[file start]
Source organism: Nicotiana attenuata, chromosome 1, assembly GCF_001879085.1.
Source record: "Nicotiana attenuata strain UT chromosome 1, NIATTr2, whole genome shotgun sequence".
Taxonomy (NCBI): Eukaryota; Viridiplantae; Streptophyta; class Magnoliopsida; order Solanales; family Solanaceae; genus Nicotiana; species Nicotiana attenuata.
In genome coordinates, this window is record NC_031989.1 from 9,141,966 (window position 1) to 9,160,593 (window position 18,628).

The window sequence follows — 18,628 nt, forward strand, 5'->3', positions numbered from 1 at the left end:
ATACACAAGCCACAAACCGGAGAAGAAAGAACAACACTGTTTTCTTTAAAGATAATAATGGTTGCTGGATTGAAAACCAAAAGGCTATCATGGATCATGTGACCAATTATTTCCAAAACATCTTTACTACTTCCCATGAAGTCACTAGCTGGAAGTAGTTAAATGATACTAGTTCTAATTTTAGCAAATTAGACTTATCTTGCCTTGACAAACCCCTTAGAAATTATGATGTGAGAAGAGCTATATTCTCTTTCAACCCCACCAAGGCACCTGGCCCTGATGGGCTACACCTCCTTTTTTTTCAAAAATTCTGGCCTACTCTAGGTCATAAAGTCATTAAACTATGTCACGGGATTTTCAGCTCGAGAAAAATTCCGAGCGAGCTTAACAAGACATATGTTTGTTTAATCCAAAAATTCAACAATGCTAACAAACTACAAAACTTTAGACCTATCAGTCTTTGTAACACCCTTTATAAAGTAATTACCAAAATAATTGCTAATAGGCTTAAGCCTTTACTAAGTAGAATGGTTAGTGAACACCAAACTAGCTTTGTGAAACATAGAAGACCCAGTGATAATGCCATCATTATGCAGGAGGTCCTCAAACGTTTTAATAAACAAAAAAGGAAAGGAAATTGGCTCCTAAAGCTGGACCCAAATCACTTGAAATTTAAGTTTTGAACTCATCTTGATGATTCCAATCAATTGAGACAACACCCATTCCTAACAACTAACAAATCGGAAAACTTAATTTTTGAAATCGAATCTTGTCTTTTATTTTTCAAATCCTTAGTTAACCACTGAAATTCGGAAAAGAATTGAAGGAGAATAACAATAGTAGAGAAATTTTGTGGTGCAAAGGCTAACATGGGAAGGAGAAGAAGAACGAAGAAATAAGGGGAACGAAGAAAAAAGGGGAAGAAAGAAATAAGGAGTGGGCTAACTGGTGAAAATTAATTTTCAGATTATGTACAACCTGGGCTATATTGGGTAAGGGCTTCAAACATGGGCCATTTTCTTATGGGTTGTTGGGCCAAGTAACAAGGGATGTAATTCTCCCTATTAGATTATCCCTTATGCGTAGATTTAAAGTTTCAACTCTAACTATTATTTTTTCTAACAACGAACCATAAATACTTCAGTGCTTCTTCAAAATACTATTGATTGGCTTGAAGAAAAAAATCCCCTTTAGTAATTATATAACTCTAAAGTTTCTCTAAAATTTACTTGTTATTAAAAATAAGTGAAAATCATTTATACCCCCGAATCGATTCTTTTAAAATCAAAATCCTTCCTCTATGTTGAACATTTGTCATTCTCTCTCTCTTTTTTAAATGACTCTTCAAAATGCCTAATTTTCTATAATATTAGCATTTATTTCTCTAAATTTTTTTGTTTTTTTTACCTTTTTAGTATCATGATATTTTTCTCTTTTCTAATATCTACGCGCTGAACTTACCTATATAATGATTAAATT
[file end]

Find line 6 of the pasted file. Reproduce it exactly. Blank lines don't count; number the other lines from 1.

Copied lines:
ATACACAAGCCACAAACCGGAGAAGAAAGAACAACACTGTTTTCTTTAAAGATAATAATGGTTGCTGGATTGAAAACCAAAAGGCTATCATGGATCATGTGACCAATTATTTCCAAAACATCTTTACTACTTCCCATGAAGTCACTAGCTGGAAGTAGTTAAATGATACTAGTTCTAATTTTAGCAAATTAGACTTATCTTGCCTTGACAAACCCCTTAGAAATTATGATGTGAGAAGAGCTATATTCTCTTTCAACCCCACCAAGGCACCTGGCCCTGATGGGCTACACCTCCTTTTTTTTCAAAAATTCTGGCCTACTCTAGGTCATAAAGTCATTAAACTATGTCACGGGATTTTCAGCTCGAGAAAAATTCCGAGCGAGCTTAACAAGACATATGTTTGTTTAATCCAAAAATTCAACAATGCTAACAAACTACAAAACTTTAGACCTATCAGTCTTTGTAACACCCTTTATAAAGTAATTACCAAAATAATTGCTAATAGGCTTAAGCCTTTACTAAGTAGAATGGTTAGTGAACACCAAACTAGCTTTGTGAAACATAGAAGACCCAGTGATAATGCCATCATTATGCAGGAGGTCCTCAAACGTTTTAATAAACAAAAAAGGAAAGGAAATTGGCTCCTAAAGCTGGACCCAAATCACTTGAAATTTAAGTTTTGAACTCATCTTGATGATTCCAATCAATTGAGACAACACCCATTCCTAACAACTAACAAATCGGAAAACTTAATTTTTGAAATCGAATCTTGTCTTTTATTTTTCAAATCCTTAGTTAACCACTGAAATTCGGAAAAGAATTGAAGGAGAATAACAATAGTAGAGAAATTTTGTGGTGCAAAGGCTAACATGGGAAGGAGAAGAAGAACGAAGAAATAAGGGGAACGAAGAAAAAAGGGGAAGAAAGAAATAAGGAGTGGGCTAACTGGTGAAAATTAATTTTCAGATTATGTACAACCTGGGCTATATTGGGTAAGGGCTTCAAACATGGGCCATTTTCTTATGGGTTGTTGGGCCAAGTAACAAGGGATGTAATTCTCCCTATTAGATTATCCCTTATGCGTAGATTTAAAGTTTCAACTCTAACTATTATTTTTTCTAACAACGAACCATAAATACTTCAGTGCTTCTTCAAAATACTATTGATTGGCTTGAAGAAAAAAATCCCCTTTAGTAATTATATAACTCTAAAGTTTCTCTAAAATTTACTTGTTATTAAAAATAAGTGAAAATCATTTATACCCCCGAATCGATTCTTTTAAAATCAAAATCCTTCCTCTATGTTGAACATTTGTCATTCTCTCTCTCTTTTTTAAATGACTCTTCAAAATGCCTAATTTTCTATAATATTAGCATTTATTTCTCTAAATTTTTTTGTTTTTTTTACCTTTTTAGTATCATGATATTTTTCTCTTTTCTAATATCTACGCGCTGAACTTACCTATATAATGATTAAATT